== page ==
Dad sits on the edge of my bed,
his hand holding mine.
I tell him
about my dream,
like eyes of God,
like an open mouth,
the sky so black
all the sounds. (Crist-Evans, p. 22)
North of Everything is a short little book that encompasses a whole lot of emotion. Written by Craig Crist-Evans, this book is 67 pages of verse novel showing life as it is really handed to us. The narrator, unnamed, moves with his family from Florida to Vermont so his dad can farm again. We learn that his dad is sick of his nine-to-five and wants to be with the fresh air because he feels that it will help him. This was my first experience with verse in a long time. It’s quick and too the point. The writing is very fresh and free.
After moving, our narrator learns two things: first, that his mother is pregnant with a baby and second, that his dad is really sick with cancer. In it’s sparse words, the book shows the truth of dealing with illness in your family. It shows his father steadily decline and how it affects both the narrator and his mother. The narrator spends time at school sleeping and is frequently checked out. Crist-Evans uses the new baby to contrast the struggle of the mother and son to the new child’s experience of not knowing what a dad is. The new child, who the narrator calls Spanky, has no concept of father and was never old enough to get to know hers when he was well.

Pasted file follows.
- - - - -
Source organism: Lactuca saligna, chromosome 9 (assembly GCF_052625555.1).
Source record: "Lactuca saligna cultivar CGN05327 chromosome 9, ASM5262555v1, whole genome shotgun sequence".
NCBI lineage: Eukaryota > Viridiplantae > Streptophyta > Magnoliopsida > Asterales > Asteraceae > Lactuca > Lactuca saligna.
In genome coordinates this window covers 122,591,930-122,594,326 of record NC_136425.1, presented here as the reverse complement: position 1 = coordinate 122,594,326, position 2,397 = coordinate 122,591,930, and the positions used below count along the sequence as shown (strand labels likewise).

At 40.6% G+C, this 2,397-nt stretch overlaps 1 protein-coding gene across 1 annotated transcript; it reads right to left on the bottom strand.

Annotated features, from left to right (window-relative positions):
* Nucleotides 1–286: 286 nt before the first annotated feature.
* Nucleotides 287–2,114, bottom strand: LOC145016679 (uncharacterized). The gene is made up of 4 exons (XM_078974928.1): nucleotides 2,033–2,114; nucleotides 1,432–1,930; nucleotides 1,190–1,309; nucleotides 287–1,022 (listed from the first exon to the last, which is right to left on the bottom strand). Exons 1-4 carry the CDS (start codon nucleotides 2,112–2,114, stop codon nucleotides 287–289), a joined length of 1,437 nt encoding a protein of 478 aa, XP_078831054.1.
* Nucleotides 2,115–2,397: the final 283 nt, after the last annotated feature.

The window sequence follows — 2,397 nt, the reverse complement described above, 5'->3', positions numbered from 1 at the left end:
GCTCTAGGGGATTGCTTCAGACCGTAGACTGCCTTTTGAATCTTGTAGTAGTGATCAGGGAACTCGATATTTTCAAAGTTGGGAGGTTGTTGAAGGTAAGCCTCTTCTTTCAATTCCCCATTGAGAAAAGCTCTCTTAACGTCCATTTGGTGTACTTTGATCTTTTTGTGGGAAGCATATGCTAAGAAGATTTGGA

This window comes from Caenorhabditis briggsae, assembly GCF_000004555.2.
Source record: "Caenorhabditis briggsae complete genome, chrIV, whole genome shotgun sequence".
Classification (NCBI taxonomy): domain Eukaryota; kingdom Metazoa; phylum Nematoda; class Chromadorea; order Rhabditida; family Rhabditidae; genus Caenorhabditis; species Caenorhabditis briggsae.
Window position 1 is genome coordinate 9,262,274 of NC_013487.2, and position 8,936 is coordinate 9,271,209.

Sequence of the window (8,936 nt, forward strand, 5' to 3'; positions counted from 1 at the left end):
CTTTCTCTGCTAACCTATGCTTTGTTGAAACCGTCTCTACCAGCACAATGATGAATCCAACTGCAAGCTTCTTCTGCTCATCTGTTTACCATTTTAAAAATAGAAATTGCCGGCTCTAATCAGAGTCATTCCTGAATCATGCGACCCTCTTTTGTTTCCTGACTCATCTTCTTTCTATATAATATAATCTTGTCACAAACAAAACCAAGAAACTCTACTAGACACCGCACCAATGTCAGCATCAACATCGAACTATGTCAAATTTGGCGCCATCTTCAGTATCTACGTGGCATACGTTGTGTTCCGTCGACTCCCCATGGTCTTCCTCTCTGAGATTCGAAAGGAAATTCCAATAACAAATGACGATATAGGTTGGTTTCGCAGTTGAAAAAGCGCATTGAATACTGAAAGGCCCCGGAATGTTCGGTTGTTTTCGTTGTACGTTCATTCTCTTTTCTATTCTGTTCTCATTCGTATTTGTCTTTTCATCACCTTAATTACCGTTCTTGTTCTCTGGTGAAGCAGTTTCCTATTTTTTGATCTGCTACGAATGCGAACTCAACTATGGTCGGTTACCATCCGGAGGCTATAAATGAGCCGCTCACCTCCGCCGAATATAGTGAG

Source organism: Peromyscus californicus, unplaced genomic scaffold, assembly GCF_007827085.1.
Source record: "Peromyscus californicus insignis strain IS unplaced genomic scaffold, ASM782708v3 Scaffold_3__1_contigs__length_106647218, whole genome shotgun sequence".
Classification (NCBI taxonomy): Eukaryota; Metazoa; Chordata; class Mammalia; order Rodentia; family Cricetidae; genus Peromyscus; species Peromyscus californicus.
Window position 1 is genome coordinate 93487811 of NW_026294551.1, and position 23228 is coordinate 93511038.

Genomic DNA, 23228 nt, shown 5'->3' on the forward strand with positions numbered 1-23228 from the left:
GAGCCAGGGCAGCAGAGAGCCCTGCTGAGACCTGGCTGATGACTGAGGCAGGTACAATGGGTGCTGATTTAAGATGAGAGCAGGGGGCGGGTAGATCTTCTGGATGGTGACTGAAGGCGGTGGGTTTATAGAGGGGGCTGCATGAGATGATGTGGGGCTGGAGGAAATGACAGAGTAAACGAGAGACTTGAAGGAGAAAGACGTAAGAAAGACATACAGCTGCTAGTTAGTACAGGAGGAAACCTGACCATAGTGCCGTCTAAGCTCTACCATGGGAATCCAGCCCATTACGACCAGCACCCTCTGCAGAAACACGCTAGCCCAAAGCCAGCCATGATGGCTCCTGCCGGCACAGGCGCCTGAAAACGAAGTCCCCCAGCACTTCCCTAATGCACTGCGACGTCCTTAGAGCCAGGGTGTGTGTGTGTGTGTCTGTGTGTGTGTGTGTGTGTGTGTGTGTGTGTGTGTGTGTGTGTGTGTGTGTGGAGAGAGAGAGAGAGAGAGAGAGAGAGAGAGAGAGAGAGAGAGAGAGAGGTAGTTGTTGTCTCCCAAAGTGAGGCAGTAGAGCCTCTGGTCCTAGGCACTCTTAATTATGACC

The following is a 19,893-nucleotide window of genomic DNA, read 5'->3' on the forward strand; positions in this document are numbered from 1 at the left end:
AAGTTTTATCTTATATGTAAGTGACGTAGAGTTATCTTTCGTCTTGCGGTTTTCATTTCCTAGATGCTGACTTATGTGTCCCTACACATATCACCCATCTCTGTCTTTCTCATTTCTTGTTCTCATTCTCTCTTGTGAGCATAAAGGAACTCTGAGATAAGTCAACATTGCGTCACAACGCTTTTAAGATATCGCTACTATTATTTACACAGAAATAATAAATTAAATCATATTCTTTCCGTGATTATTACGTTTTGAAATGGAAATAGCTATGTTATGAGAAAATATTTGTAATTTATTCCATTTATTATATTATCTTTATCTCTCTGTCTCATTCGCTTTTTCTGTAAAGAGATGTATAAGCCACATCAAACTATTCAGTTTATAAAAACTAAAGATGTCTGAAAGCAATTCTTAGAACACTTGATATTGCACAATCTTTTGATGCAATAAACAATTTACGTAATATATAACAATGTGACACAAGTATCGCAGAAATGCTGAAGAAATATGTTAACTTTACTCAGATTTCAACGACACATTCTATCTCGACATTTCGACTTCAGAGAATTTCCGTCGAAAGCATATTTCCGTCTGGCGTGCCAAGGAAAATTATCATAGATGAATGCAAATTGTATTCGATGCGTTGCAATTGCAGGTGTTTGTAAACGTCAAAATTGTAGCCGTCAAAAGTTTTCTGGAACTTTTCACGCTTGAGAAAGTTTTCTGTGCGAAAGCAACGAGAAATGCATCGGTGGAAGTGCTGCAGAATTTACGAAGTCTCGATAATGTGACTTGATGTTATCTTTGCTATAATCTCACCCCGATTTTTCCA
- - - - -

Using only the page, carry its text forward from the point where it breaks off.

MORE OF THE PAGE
Eventually, the narrator finds out that being in the beautiful open country does not keep your family safe. As the father diminishes to a wisp of a man in his final days, the mother and son find a way to cope. This is very interesting because Crist-Evans subtly alludes to their lives falling apart. It’s implied, not stated, that the mother develops a drinking problem. The son remains relatively unaffected by this, seeming to understand that his mother needs this to help her cope. He makes a friend who has rabbits. These rabbits, like the baby, contrast birth and death.
The novel ends on a really sweet note, during the spring, as everyone’s lives come back together. My favorite poem in the book details the family out at ice cream together and a stranger makes the mother a balloon hat, telling her that sometimes you just need a hat. The last poem of the book is a bit quirky. The family is at dinner and the baby says her first words. There isn’t a real “closing” poem to the novel as there was an opening poem, but this final poem brings a sense of peace and closure that I do not think a poem written to end the novel would have. Life doesn’t end with a closing note–this book does a good way of showing that. It ends, just as the book ends, in a moment shared with others or alone. A moment that you may not think to be the last word, but is. It was brilliant.
Why I liked it:
This book doesn’t get a love–it gets a like. I liked the honesty of the poetry in conveying human emotion. I liked that the boy didn’t spend too much time on his mom’s story when he was more concerned on his own. I liked that it ended on a random poem instead of a poem meant to bring closure. I liked the honesty and grief and coping of this book.
Why my kids liked it:
It’s short enough that they felt successful. Especially for my students on the low end of the reading spectrum, this was a really quick read that wasn’t a challenge. They also liked the story line and how sad it was at times.
Quick and Dirty, 160 Character Review:
Honest emotions about a young man dealing with death, life, and all of the other challenges of life.
Happy Reading! It’s cold here!